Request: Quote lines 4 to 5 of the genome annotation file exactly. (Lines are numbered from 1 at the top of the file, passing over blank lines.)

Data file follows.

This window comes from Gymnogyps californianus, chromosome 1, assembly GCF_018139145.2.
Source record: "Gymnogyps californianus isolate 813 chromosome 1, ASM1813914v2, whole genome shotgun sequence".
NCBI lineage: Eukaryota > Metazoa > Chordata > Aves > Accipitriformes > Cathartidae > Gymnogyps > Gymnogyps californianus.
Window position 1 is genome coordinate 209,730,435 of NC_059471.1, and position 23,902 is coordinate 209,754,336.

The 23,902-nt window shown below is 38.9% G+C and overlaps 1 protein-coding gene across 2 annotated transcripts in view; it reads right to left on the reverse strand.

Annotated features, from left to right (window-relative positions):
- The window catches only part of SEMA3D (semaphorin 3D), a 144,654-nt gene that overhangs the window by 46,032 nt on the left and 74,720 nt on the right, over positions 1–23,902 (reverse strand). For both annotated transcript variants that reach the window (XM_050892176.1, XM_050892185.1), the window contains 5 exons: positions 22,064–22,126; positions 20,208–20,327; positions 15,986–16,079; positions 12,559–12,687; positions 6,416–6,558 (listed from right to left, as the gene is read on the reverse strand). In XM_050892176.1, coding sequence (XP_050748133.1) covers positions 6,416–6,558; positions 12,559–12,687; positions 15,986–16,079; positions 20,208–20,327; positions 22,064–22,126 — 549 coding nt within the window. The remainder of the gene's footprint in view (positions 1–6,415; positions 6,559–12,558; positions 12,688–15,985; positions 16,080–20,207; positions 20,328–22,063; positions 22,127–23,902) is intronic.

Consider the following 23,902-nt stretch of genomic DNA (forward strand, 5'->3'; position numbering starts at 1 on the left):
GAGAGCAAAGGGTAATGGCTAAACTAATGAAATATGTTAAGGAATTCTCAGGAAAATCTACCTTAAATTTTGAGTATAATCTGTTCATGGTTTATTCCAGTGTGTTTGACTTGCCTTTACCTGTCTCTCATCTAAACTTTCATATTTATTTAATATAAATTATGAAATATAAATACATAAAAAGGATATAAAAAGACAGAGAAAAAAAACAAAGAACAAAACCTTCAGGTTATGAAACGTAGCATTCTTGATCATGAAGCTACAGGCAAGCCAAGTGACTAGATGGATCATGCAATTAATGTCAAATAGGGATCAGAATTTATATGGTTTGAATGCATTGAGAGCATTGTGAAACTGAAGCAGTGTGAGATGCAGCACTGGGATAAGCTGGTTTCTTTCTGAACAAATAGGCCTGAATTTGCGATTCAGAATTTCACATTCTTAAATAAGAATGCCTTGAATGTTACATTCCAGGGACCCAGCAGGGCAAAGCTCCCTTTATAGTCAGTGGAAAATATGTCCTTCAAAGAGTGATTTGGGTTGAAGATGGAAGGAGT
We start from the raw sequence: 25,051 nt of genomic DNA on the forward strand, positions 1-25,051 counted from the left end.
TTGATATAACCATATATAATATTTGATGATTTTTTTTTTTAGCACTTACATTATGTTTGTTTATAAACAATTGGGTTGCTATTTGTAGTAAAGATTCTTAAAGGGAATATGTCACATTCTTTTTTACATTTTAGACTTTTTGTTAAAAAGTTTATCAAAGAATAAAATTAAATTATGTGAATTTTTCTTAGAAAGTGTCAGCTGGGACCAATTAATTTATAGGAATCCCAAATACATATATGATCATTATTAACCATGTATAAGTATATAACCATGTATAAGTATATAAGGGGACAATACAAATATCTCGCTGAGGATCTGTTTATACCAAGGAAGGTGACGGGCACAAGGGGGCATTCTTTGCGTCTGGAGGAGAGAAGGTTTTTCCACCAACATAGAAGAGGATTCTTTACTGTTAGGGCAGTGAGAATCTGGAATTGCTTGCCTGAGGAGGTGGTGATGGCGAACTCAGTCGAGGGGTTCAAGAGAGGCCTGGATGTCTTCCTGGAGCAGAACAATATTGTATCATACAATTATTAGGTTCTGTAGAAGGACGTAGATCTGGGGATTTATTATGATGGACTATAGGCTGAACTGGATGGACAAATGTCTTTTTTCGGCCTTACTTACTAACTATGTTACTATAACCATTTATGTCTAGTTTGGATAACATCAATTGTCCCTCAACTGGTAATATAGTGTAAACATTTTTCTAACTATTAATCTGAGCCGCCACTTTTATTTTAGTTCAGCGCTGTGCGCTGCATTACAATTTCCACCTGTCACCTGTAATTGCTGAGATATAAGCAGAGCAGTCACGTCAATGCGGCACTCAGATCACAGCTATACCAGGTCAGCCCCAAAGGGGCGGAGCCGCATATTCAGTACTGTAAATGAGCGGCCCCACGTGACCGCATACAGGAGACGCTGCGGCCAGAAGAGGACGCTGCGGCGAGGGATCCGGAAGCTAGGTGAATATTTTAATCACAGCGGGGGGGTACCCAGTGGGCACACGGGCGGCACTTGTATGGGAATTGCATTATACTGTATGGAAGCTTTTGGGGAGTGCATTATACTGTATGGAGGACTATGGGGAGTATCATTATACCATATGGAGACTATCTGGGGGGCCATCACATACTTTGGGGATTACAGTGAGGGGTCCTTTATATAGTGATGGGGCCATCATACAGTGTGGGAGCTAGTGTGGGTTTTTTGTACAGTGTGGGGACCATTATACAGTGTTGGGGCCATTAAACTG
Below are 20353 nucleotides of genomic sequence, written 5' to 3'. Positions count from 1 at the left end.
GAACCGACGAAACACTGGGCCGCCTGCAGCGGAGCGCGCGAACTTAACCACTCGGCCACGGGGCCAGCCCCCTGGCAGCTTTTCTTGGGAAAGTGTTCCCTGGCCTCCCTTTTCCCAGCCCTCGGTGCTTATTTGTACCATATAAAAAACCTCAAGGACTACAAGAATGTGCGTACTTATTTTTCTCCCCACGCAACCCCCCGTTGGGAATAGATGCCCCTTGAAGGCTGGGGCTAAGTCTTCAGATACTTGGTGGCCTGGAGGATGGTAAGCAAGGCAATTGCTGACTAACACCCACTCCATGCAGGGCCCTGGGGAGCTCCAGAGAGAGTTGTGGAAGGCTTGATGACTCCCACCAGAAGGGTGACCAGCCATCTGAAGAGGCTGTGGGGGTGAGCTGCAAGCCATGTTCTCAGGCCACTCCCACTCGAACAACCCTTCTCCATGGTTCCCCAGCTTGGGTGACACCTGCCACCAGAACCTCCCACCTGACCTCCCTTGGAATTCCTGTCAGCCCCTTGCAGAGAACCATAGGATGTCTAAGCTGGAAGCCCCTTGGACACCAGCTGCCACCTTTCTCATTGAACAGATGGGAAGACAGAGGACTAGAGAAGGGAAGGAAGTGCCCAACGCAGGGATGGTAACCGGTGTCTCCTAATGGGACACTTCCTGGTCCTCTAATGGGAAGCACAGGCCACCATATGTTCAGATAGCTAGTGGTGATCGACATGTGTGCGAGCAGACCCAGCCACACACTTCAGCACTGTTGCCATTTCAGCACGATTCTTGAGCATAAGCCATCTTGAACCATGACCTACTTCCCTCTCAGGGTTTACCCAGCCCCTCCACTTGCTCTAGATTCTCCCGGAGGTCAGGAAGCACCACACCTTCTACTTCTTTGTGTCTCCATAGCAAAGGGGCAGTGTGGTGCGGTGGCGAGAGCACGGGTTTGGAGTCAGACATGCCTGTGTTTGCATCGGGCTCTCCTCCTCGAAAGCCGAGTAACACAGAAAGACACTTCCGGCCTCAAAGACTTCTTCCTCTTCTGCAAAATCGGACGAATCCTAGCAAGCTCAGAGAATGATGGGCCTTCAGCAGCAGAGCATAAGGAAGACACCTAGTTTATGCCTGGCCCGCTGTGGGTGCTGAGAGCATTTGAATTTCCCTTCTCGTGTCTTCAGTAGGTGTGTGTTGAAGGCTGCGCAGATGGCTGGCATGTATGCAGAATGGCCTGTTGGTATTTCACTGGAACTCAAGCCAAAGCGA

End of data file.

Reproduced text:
Window position 1 is genome coordinate 209,730,435 of NC_059471.1, and position 23,902 is coordinate 209,754,336.

The 23,902-nt window shown below is 38.9% G+C and overlaps 1 protein-coding gene across 2 annotated transcripts in view; it reads right to left on the reverse strand.